CLEVELAND — The high infection rate of COVID-19 comes as we approach flu season and now, the Cleveland Clinic is already taking appointments for the flu shot.
As summer sets and fall flies in, the urge to vaccinate doubles. This time for the flu.
“Immunization is our best defense against influenza,” Nate Royster, Registered Nurse with the Ohio State Wexner Medical Center, said.
One Northeast Ohio mom took matters into her own hands to make her kids feel comfortable with getting a flu vaccine.
"I just talked about my experience with it with them. And I try to offset any type of myths that I hear or misinformation that I’ve heard,” Melanie Hill said.
The flu season typically begins in November, but doctors are already sounding the alarm for Ohioans to protect themselves now, especially COVID-19 hospitalizations peak.
Ohio's last peak was in April, with over 1,300 COVID-19 hospitalizations.
“We don't know how influenza is going to play into that,” Dr. Amy Edwards, University Hospital’s Pediatric Infectious Disease Specialist, said.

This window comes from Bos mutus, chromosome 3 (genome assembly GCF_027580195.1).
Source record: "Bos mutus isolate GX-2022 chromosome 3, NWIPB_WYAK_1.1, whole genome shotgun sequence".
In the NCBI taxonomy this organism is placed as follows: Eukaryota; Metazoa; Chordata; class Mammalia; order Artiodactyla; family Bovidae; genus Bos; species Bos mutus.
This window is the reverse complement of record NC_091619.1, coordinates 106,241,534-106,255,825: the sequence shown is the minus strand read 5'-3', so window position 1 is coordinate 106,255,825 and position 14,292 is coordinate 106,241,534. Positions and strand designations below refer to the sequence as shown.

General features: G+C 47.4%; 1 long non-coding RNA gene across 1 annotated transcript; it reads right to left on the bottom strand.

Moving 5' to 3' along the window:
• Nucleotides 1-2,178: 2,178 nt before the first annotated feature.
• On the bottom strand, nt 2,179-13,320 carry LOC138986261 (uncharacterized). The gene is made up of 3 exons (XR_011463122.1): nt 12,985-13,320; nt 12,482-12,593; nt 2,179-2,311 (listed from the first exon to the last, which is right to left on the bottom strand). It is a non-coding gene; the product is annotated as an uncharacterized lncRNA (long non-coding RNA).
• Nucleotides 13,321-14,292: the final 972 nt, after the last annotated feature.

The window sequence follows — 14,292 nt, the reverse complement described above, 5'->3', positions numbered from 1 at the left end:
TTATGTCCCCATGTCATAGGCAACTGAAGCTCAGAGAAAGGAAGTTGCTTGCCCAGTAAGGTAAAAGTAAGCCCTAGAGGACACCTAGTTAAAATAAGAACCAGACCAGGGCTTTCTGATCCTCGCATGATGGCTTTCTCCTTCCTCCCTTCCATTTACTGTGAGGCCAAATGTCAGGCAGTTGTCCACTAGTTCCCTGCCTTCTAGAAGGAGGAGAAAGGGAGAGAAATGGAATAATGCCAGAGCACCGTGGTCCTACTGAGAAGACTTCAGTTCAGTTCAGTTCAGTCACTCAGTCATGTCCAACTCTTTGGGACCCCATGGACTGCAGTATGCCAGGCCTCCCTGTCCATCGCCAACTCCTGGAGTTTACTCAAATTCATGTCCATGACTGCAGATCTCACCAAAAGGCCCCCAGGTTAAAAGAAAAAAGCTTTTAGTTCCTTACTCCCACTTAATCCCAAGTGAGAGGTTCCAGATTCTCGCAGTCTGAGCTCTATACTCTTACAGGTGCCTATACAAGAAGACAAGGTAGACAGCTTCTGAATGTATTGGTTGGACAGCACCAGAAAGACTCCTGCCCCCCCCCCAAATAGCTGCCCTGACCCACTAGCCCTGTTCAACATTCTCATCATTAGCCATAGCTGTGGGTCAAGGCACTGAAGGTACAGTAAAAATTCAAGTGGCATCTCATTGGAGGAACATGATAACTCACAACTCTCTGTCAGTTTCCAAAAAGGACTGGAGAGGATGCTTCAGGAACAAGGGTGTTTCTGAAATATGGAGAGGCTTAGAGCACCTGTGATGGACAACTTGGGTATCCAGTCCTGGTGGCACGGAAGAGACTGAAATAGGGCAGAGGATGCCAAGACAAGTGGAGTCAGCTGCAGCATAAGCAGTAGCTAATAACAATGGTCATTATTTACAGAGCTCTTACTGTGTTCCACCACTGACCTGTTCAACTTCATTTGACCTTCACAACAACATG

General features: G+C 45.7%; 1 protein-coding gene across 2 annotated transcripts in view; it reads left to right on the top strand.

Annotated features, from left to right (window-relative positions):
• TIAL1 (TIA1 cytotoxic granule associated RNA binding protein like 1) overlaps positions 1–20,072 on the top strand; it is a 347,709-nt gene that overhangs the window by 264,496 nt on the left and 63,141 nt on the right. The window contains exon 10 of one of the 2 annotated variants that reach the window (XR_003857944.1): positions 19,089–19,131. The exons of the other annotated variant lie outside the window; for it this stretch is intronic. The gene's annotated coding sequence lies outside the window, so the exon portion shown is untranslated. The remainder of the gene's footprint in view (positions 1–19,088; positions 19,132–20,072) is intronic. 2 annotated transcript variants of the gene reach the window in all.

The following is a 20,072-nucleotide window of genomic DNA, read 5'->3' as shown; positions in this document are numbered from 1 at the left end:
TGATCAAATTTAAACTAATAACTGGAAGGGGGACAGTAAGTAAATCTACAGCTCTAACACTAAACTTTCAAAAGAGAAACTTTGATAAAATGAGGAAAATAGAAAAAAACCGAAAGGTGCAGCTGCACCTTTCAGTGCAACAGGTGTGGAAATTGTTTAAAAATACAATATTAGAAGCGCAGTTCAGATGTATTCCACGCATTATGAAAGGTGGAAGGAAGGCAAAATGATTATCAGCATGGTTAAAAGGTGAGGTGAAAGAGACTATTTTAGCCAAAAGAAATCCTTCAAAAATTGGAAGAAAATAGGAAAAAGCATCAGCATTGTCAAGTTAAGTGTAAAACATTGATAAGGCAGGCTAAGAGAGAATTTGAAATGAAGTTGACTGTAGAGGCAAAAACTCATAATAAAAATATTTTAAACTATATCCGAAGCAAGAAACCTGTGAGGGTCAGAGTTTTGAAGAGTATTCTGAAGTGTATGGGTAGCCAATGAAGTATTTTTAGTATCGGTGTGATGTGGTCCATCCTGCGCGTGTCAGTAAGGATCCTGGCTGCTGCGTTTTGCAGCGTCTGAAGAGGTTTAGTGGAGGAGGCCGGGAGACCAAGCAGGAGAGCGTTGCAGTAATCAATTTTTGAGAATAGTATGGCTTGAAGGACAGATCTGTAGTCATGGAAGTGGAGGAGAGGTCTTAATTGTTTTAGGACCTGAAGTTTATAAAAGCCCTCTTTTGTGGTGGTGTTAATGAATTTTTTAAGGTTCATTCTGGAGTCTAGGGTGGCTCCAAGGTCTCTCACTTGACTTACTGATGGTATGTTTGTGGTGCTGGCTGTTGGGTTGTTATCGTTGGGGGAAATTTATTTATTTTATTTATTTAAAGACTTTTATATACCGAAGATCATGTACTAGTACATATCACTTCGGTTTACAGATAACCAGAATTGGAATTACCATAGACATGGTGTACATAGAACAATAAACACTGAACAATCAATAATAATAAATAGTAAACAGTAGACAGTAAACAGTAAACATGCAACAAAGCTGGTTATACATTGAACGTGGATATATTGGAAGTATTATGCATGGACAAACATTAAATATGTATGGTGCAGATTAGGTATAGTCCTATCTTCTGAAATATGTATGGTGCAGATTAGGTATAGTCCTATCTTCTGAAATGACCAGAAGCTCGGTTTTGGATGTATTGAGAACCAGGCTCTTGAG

The push to vaccinate for the flu is one that doctors say needs to be personable and explained.
"We have to talk to each patient, figure out where they're at, figure out what's holding them back, and then try to listen to them and comfort them,” Royster said.
“I just felt it was something that wouldn't affect me, or if I got the flu, I didn't see it as a serious threat to my health. But I’ve learned a lot since then, that it kills a lot of people actually every year. And so, now, I’d rather just be better safe than sorry and get the flu shot,” Hill said.
Medical experts said the conversations about vaccinations shouldn't be streamlined, adding that you have to weigh several factors when talking to patients about this.
According to the CDC, roughly 38 percent of Hispanics and 41 percent of the black community received their flu shot in 2020. That stands next to 55 percent of the white community.